PBOTD: January 19th, Joanna Cannan - Another Pony for Jean

I'm still stuck in the 1930s with today's blog post. Having written about Moyra Charlton's Midnight Steeplechase (1932) and Marjorie Mary Oliver's The Ponies of Bunts (1933), I can't leave the thirties without writing about the author who set the template for the pony story: Joanna Cannan. With her first children's book, A Pony for Jean (1936), we see a girl who moves from the town to the country (though it's not a lifestyle decision: they're forced out after the money runs out when pepper goes wrong for Jean's father); Jean doesn't have a pony, and doesn't know how to ride. She gets a pony, and learns to ride, and triumphs over others at the end-of-book gymkhana. When the bare bones are set out, the book seems trite and unimaginative, but it is illuminated by its author's wry humour. 

Here Jean's aunt (Cousin Agnes) tells her about the Pony Club.
"It'll be great fun seeing you at the rallies." She looked at the cousins, and said, 'Won't it?" in the voice of a commanding officer.The cousins said 'Yes,' meekly, but I knew that it wasn't 'Yes,' that they were thinking."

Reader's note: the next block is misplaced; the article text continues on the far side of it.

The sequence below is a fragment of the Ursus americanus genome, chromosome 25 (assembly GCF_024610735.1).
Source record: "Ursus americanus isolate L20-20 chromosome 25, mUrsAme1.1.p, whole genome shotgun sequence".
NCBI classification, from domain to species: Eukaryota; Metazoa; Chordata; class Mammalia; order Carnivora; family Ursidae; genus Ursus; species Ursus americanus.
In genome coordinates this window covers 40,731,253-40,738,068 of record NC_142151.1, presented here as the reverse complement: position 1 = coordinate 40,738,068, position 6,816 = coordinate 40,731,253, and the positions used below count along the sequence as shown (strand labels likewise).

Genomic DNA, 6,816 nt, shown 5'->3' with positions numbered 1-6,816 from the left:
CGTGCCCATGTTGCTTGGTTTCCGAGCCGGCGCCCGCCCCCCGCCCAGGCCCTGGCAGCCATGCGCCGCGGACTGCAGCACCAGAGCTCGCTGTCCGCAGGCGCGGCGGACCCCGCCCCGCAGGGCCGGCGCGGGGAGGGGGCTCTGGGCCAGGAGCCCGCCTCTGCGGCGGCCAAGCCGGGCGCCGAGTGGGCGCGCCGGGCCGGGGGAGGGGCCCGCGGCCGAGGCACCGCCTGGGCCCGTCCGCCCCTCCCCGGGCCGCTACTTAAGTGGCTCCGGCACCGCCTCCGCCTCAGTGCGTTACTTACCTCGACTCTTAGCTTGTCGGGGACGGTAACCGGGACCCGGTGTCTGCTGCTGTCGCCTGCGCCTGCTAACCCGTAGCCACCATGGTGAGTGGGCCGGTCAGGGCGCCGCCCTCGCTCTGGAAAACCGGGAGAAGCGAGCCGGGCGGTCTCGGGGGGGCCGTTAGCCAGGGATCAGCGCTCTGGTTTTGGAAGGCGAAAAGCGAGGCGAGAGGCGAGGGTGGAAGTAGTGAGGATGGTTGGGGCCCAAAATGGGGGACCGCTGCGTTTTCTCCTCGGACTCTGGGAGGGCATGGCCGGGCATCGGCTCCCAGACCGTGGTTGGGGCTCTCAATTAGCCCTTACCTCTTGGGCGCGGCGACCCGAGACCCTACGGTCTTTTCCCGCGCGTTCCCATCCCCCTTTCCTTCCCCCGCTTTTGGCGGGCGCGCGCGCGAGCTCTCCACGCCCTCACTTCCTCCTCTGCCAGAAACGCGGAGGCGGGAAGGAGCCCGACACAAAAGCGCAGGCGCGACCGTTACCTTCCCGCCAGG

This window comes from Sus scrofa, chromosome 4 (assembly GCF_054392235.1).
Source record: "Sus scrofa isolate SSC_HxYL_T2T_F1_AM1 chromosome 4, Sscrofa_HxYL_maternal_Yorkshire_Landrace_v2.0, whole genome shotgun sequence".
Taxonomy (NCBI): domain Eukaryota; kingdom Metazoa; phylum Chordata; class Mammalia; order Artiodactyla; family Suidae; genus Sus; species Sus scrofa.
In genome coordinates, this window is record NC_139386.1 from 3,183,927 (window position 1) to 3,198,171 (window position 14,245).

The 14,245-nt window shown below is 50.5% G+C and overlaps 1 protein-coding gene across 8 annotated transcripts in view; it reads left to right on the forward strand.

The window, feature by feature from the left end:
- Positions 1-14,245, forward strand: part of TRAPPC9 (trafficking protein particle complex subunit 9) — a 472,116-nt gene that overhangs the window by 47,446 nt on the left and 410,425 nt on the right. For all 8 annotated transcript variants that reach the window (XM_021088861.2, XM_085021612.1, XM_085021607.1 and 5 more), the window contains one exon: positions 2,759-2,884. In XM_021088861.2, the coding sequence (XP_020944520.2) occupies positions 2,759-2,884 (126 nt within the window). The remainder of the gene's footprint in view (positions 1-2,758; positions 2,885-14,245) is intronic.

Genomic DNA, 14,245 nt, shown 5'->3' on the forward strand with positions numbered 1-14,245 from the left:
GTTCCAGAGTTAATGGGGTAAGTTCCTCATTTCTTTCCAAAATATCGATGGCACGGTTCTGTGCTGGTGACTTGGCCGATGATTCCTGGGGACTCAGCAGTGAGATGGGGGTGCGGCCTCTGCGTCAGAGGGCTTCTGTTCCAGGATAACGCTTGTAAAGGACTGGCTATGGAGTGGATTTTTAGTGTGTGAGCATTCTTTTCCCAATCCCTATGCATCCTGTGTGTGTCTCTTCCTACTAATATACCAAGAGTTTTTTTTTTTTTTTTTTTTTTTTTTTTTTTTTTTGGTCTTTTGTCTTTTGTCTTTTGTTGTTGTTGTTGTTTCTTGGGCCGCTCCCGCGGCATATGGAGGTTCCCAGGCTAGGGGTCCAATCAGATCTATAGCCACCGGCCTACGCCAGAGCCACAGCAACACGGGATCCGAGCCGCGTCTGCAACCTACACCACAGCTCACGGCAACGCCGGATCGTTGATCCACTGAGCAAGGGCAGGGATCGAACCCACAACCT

Jean's adventures didn't end with A Pony for Jean. The series would probably win any prize going for blinding simplicity of title. What you read was what you got: after A Pony for Jean came Another Pony for Jean (1938) and More Ponies for Jean (1943). Fortunately the content of the series outweighs their pedestrian titles. Joanna Cannan's children, the Pullein-Thompsons continued to provide plenty of source material for her portrait of an independent, pony loving, girl.

In the second book, Another Pony for Jean, the family's fortunes have improved (whether pepper went right we're not told), and Jean's been sent away to school with her Cousin Camilla. Most of the action takes place, therefore, in the school holidays. Jean hunts, and most exciting of all, finds that the first aid she's practised on the leg of the dining table comes into sudden use. Jean gets a reward for her good sense: a pony, Charity.

This book has just as much humour as the first. Jean makes hopeless attempts to build a bantam house, and has a staggeringly awkward tea with Charity's owner until they both unbend over their shared hopelessness. It's an excellent read, and remains one of my favourites.

Another Pony for Jean was published twice, as far as I know. The original was illustrated by Anne Bullen, and I covet that one. I do have a hardback, but I've never had one with a dustjacket. The paperback version above was published by Knight in the 1970s. Parent company of Knight, Hodder & Stoughton, also published hardback versions of A Pony for Jean  and More Ponies for Jean in the 1970s. I've never come across a 1970s hardback version of Another Pony for Jean. 

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For more on Joanna Cannan, try here.


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